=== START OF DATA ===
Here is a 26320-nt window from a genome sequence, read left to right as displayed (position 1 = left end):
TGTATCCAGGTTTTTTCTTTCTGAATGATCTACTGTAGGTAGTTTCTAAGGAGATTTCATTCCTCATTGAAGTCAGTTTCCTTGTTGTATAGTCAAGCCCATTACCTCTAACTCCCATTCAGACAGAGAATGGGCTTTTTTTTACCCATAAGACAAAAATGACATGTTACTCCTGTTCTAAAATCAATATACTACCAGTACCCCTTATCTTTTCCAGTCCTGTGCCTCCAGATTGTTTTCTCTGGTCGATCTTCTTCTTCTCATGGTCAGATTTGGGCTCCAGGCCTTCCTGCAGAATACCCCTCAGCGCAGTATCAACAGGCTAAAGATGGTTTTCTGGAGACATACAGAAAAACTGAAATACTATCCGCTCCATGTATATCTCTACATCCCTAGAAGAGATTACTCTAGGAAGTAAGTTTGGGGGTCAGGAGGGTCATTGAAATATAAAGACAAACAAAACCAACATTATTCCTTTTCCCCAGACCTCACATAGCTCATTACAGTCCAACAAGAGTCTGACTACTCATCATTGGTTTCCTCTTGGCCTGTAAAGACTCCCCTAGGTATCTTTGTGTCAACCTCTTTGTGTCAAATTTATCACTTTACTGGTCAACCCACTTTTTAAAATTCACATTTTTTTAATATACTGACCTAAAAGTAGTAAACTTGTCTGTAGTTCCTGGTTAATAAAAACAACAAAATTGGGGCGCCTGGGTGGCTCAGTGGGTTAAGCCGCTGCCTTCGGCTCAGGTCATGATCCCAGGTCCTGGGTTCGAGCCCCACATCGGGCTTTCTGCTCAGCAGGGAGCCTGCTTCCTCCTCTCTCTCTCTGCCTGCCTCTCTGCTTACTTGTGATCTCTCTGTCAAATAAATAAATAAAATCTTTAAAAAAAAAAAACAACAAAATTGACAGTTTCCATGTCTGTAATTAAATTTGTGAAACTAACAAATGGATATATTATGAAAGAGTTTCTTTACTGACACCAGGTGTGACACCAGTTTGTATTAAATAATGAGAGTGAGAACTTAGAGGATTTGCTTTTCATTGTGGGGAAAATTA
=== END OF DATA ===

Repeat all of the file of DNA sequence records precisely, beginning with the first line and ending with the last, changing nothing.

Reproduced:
Here is a 26320-nt window from a genome sequence, read left to right as displayed (position 1 = left end):
TGTATCCAGGTTTTTTCTTTCTGAATGATCTACTGTAGGTAGTTTCTAAGGAGATTTCATTCCTCATTGAAGTCAGTTTCCTTGTTGTATAGTCAAGCCCATTACCTCTAACTCCCATTCAGACAGAGAATGGGCTTTTTTTTACCCATAAGACAAAAATGACATGTTACTCCTGTTCTAAAATCAATATACTACCAGTACCCCTTATCTTTTCCAGTCCTGTGCCTCCAGATTGTTTTCTCTGGTCGATCTTCTTCTTCTCATGGTCAGATTTGGGCTCCAGGCCTTCCTGCAGAATACCCCTCAGCGCAGTATCAACAGGCTAAAGATGGTTTTCTGGAGACATACAGAAAAACTGAAATACTATCCGCTCCATGTATATCTCTACATCCCTAGAAGAGATTACTCTAGGAAGTAAGTTTGGGGGTCAGGAGGGTCATTGAAATATAAAGACAAACAAAACCAACATTATTCCTTTTCCCCAGACCTCACATAGCTCATTACAGTCCAACAAGAGTCTGACTACTCATCATTGGTTTCCTCTTGGCCTGTAAAGACTCCCCTAGGTATCTTTGTGTCAACCTCTTTGTGTCAAATTTATCACTTTACTGGTCAACCCACTTTTTAAAATTCACATTTTTTTAATATACTGACCTAAAAGTAGTAAACTTGTCTGTAGTTCCTGGTTAATAAAAACAACAAAATTGGGGCGCCTGGGTGGCTCAGTGGGTTAAGCCGCTGCCTTCGGCTCAGGTCATGATCCCAGGTCCTGGGTTCGAGCCCCACATCGGGCTTTCTGCTCAGCAGGGAGCCTGCTTCCTCCTCTCTCTCTCTGCCTGCCTCTCTGCTTACTTGTGATCTCTCTGTCAAATAAATAAATAAAATCTTTAAAAAAAAAAAACAACAAAATTGACAGTTTCCATGTCTGTAATTAAATTTGTGAAACTAACAAATGGATATATTATGAAAGAGTTTCTTTACTGACACCAGGTGTGACACCAGTTTGTATTAAATAATGAGAGTGAGAACTTAGAGGATTTGCTTTTCATTGTGGGGAAAATTA